Table of Contents
Access, ID, and SAML2
ID tokens are JSON web tokens (JWT). These ID tokens consist of a header, payload, and signature. The header and signature are used to verify the authenticity of the token, while the payload contains the information about the user requested by your client. The v1.0 and v2.0 ID tokens have differences in the information they carry. The version is based on the endpoint from where it was requested. While existing applications likely use the Azure AD endpoint (v1.0), new applications should use the “Microsoft identity platform” endpoint(v2.0).
ID tokens and SAML2 tokens default lifetime 1 hour and the minimum 10 and maximum 1 day.
JWTs (JSON Web Tokens)
These tokens are splitted in to three sections.
- Header – Provides information about how to validate the token including information about the type of token and how it was signed.
- Payload – Contains all of the important data about the user or app that is attempting to call your service.
- Signature – Is the raw material used to validate the token.
Each piece is separated by a period (
.) and separately Base64 encoded.
In example Federations Services uses JWT Tokens.
SAML 2.0 SSO
If and most of the time when you have problems with ADFS sign-in and tokens, these ones will be really useful on debugging the tokens.
And Microsoft has provided also other Online and Offline debugging tools for saml and token related problems, thanks Microsoft!
Below you can see the Refresh token revocation methods.
|Change||Password-based cookie||Password-based token||Non-password-based cookie||Non-password-based token||Confidential client token|
|Password expires||Stays alive||Stays alive||Stays alive||Stays alive||Stays alive|
|Password changed by user||Revoked||Revoked||Stays alive||Stays alive||Stays alive|
|User does SSPR||Revoked||Revoked||Stays alive||Stays alive||Stays alive|
|Admin resets password||Revoked||Revoked||Stays alive||Stays alive||Stays alive|
|User revokes their refresh tokens via PowerShell||Revoked||Revoked||Revoked||Revoked||Revoked|
|Admin revokes all refresh tokens for a user via PowerShell||Revoked||Revoked||Revoked||Revoked||Revoked|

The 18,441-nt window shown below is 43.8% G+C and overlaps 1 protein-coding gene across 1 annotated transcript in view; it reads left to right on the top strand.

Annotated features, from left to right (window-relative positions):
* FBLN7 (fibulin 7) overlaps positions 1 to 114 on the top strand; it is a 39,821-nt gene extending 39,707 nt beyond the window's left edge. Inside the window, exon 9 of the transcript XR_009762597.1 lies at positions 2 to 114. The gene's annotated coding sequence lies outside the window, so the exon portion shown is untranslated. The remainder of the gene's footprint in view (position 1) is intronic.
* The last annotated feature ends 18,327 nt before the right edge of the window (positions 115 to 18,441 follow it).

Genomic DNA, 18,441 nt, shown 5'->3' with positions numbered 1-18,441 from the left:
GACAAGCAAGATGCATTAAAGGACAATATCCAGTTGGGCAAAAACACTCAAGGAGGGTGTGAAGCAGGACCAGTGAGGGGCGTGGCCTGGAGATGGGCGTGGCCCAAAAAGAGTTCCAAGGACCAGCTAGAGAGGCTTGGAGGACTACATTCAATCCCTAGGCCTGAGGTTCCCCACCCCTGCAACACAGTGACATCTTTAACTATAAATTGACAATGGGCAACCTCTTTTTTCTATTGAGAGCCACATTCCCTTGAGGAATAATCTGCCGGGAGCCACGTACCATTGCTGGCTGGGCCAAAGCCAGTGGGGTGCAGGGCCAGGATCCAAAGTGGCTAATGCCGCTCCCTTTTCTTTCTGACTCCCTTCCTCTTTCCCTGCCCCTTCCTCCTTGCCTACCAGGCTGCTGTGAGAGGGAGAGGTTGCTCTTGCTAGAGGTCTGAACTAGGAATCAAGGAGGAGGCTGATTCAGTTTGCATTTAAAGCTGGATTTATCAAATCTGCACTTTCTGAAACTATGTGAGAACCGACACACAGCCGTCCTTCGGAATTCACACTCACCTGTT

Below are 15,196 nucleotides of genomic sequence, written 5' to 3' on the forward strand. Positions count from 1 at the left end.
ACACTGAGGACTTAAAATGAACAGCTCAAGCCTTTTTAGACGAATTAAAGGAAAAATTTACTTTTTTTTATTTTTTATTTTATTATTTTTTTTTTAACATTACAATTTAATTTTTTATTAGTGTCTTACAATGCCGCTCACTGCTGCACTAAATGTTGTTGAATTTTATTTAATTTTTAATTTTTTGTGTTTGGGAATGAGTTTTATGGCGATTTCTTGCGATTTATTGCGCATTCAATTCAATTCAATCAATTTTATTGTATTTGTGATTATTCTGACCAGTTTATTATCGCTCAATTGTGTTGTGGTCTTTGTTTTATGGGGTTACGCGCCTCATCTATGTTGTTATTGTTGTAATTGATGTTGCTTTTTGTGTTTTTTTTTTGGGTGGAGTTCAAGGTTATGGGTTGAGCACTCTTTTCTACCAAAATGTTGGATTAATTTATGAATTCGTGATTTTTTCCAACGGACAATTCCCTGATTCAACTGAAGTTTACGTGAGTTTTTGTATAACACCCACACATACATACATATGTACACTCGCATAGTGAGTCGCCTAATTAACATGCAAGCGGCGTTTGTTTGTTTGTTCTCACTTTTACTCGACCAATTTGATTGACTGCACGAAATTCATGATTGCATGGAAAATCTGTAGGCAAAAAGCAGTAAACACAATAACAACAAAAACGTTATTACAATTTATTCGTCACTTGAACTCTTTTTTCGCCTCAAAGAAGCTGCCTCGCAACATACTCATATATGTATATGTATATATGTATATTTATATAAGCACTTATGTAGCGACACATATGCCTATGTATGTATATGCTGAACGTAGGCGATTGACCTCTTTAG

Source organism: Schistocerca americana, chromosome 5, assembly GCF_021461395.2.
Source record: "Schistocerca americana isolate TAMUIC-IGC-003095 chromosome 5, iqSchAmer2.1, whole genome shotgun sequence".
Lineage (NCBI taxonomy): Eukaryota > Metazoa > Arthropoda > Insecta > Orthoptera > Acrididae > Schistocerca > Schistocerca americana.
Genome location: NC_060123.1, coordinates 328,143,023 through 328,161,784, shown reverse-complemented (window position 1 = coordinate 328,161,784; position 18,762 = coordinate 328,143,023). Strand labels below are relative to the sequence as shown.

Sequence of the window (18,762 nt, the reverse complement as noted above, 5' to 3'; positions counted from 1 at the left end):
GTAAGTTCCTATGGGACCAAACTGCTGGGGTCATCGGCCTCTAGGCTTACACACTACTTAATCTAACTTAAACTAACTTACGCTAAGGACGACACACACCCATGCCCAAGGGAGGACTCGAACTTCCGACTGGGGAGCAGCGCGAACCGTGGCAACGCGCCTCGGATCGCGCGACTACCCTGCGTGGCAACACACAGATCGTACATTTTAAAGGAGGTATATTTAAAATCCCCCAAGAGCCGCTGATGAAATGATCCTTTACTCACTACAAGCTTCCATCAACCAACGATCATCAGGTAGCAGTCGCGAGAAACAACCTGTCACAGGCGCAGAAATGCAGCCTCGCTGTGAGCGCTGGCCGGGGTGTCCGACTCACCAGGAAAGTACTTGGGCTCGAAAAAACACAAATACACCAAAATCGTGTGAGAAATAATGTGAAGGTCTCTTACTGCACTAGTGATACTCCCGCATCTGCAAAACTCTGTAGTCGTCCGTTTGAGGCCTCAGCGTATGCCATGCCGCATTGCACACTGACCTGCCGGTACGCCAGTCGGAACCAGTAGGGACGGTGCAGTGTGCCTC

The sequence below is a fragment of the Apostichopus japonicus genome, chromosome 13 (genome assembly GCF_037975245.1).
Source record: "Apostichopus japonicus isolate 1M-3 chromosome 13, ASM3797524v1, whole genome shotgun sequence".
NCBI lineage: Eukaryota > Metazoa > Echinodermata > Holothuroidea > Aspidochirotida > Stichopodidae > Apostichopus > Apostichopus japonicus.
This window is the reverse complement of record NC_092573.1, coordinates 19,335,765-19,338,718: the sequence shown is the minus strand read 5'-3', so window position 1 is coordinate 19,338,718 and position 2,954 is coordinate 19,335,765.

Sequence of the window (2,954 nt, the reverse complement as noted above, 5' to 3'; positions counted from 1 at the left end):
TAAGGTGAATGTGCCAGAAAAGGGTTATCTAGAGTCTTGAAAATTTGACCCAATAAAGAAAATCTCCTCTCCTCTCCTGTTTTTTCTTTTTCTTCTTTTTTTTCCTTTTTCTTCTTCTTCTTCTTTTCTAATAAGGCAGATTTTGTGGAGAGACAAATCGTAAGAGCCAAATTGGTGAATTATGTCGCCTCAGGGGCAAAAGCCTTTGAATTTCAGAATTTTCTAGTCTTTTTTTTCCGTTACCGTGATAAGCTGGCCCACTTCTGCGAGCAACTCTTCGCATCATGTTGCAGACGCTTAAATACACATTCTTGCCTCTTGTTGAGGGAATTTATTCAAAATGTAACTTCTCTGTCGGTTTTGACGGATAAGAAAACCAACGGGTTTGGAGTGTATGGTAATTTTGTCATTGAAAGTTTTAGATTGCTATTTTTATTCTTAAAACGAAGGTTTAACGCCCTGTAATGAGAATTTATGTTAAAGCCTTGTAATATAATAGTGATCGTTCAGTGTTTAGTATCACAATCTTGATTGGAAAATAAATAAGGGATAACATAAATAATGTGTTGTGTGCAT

|Single sign-out on web||Revoked||Stays alive||Revoked||Stays alive||Stays alive|
Continuous access evaluation (CAE) capable clients that negotiate CAE-aware sessions will see a long lived token lifetime (up to 28 hours)
And they keep the session open, regularly questioning that do I still need the connection or no.
The goal is for response to be near real time, but latency of up to 15 minutes may be observed because of event propagation time.
And the initial implementation of continuous access evaluation focuses on Exchange, Teams, and SharePoint Online.
And the following events are evaluated continuously.
- User Account is deleted or disabled
- Password for a user is changed or reset
- Multi-factor authentication is enabled for the user
- Administrator explicitly revokes all refresh tokens for a user
- High user risk detected by Azure AD Identity Protection
In the future there will be more.
Conditional Access policy evaluation
Exchange Online, SharePoint Online, Teams, and MS Graph can synchronize key Conditional Access policies for evaluation within the service itself.
Why to use?
- User termination or password change/reset: User session revocation will be enforced in near real time.
- Network location change: Conditional Access location policies will be enforced in near real time.
- Token export to a machine outside of a trusted network can be prevented with Conditional Access location policies.
Because risk and policy are evaluated in real time, clients that negotiate continuous access evaluation aware sessions no longer rely on static access token lifetime policies. This change means that the configurable token lifetime policy isn’t honored for clients negotiating CAE-aware sessions.
Token lifetime is increased to long lived, up to 28 hours, in CAE sessions. Revocation is driven by critical events and policy evaluation, not just an arbitrary time period. This change increases the stability of applications without affecting security posture.
If you aren’t using CAE-capable clients, your default access token lifetime will remain 1 hour. The default only changes if you configured your access token lifetime with the Configurable Token Lifetime (CTL) preview feature.
You should just enable it, there isn’t really no reason why you shouldn’t. The default setting inside your tenant is anyway the “Auto enable after GA” so it’s preferred to be enabled.
It helps your tokens to be flushed when credential leakage happen so you don’t have to do it manually.
You should, really.
And there is also another approach for keeping sessions nice and short and that is with Conditional Access policies. And not even allowing the options for users to save their logins.
And this is the setting it will override if you have it enabled.
That’s all, folks. Until the next time and then with Azure AD Identity Protection.